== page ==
Michael Jackson’s Nephew, TJ, Says ‘Leaving Neverland’ Is ‘Trash’

TJ Jackson attends the Premiere Of Showtime's "Hitsville: The Making Of Motown" at Harmony Gold on August 08, 2019 in Los Angeles, California.
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Since the release of Leaving Neverland, in which Wade Robson and James Safechuck level new allegations of sexual assault against Michael Jackson, the King of Pop’s nephew, TJ, has taken on the role of the mouthpiece of the family. According to TJ, his music career has placed him in the spotlight, which means people naturally ask questions about the allegations, and he claims he responds truthfully.

“I’m telling my experience, my life, and sharing it with the world,” he said during an interview with AllHipHop.

When pressed on Dan Reed’s controversial HBO documentary, TJ didn’t mince his words.

“It’s trash. It’s unfair. It’s a dangerous precedent to just be able to defame and say whatever you want against someone who’s no longer with us. I’m certain that if my uncle was here, we wouldn’t be in this position because he’d be able to defend himself. He’d have so much, even more, because there’s so much evidence out there that shows these guys aren’t the truth. He’d have his own personal stash that would completely discredit them even more so.”

During another interview this month, TJ said that the media has an agenda to tear down Jackson. He claims that this purported agenda is harming not just Jackson’s fans but people who have suffered from sexual abuse. The 41-year-old singer urged Jackson’s supporters to continue looking for the truth, doing their own research, and sharing what they find as far and wide as they can.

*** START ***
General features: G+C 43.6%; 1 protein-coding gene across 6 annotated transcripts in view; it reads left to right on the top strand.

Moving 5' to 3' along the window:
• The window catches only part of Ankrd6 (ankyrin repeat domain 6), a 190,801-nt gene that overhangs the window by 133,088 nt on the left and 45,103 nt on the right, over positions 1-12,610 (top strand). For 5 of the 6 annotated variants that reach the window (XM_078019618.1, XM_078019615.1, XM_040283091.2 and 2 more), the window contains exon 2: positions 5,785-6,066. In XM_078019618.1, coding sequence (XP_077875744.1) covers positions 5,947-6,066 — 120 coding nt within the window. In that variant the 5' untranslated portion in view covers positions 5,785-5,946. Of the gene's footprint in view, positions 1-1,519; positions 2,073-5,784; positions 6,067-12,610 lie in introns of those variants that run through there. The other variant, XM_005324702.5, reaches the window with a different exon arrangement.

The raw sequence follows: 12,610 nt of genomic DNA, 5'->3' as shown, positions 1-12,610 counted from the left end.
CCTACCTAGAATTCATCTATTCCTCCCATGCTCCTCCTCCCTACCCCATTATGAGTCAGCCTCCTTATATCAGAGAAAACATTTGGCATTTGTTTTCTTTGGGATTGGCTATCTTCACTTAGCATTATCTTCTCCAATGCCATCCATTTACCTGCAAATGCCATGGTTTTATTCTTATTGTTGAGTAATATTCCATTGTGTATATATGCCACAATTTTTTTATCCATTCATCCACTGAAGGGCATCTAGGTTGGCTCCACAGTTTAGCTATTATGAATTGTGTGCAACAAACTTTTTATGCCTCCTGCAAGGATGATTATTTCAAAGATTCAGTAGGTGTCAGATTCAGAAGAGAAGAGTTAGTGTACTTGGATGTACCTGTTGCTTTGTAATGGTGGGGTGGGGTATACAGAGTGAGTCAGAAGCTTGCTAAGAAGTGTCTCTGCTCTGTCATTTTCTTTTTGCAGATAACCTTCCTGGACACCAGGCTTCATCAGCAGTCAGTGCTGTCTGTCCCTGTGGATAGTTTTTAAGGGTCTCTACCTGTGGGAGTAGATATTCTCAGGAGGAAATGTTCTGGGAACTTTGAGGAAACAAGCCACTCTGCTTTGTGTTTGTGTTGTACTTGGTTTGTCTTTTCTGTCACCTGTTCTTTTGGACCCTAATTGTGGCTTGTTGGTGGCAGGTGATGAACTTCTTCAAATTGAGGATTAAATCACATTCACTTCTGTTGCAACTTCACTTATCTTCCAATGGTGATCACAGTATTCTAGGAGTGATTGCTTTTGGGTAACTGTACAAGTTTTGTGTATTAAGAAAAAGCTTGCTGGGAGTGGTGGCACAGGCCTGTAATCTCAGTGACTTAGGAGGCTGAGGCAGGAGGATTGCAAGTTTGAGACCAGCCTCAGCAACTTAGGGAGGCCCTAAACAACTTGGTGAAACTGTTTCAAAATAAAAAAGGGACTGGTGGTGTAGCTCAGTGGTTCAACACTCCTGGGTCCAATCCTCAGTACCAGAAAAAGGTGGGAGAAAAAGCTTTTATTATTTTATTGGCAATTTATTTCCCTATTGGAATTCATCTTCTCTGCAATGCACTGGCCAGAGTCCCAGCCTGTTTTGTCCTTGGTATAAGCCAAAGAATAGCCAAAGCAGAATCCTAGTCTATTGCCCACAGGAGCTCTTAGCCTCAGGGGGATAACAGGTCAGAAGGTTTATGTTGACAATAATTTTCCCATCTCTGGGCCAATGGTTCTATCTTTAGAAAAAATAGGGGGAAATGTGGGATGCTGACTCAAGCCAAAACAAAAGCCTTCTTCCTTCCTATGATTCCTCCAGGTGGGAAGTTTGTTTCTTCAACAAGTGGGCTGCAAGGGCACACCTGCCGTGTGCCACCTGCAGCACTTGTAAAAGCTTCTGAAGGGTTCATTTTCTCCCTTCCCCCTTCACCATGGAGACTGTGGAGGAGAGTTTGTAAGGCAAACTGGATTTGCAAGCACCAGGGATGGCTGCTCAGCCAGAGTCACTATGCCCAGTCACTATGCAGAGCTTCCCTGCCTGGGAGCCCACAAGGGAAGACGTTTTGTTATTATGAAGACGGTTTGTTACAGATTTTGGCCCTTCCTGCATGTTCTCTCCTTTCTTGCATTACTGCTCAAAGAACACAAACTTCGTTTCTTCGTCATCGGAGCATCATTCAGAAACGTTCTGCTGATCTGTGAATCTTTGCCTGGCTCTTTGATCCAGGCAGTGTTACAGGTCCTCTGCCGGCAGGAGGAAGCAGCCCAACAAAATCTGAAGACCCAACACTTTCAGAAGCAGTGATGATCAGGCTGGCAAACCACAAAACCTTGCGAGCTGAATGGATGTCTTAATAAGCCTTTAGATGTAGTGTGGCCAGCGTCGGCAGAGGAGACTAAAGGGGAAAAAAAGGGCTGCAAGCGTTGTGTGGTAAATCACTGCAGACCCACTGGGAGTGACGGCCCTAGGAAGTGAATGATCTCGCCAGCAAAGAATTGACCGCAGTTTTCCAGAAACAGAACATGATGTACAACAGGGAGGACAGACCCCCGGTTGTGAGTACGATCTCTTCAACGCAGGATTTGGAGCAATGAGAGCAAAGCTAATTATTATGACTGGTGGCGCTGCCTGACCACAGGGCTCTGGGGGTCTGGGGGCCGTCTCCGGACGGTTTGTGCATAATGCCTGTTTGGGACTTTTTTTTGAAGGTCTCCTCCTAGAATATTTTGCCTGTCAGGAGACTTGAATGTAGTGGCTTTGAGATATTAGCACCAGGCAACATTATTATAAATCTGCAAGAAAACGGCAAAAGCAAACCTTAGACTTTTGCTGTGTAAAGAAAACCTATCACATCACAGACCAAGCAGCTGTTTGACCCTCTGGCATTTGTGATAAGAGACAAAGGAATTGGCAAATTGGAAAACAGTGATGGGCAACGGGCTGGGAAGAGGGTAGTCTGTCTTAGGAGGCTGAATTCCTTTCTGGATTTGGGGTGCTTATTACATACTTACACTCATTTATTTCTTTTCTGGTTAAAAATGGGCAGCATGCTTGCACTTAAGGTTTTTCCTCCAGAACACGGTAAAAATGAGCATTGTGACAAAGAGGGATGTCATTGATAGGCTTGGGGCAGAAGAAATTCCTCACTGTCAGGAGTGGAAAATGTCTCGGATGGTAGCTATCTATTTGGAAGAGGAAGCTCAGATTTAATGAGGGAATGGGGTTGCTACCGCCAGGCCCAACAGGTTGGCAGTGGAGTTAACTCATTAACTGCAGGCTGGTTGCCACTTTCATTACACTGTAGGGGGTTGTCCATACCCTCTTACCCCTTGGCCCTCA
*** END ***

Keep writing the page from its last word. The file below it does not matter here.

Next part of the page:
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Jackson supporters who criticize Leaving Neverland suggest that the movie was timed after the late star’s death to profit off denigrating his legacy while he isn’t around to defend himself. According to the Jackson estate’s lawyers, John Branca and Howard Weitzman, the movie does not fairly approach the allegations. Branca stressed that no side is presented but Robson and Safechuck’s and claims that Reed was not interested in speaking to anybody else; Weitzman echoed Branca and said that the media business doesn’t value balanced views.

Despite criticism, Reed says that he stands by his controversial film. The Sun reports that the director was surprised by the “ferocity of the disbelief” in Robson and Safechuck’s accounts of abuse. He claims that upon the film’s release, the team received “hostile death” threats and emails disparaging him and his family.

For Reed, Robson, and Safechuck, the criticism appears to be worth it — Leaving Neverland won the Creative Arts Emmy for Outstanding Documentary or Nonfiction Special, despite the stream of attacks on the film’s credibility.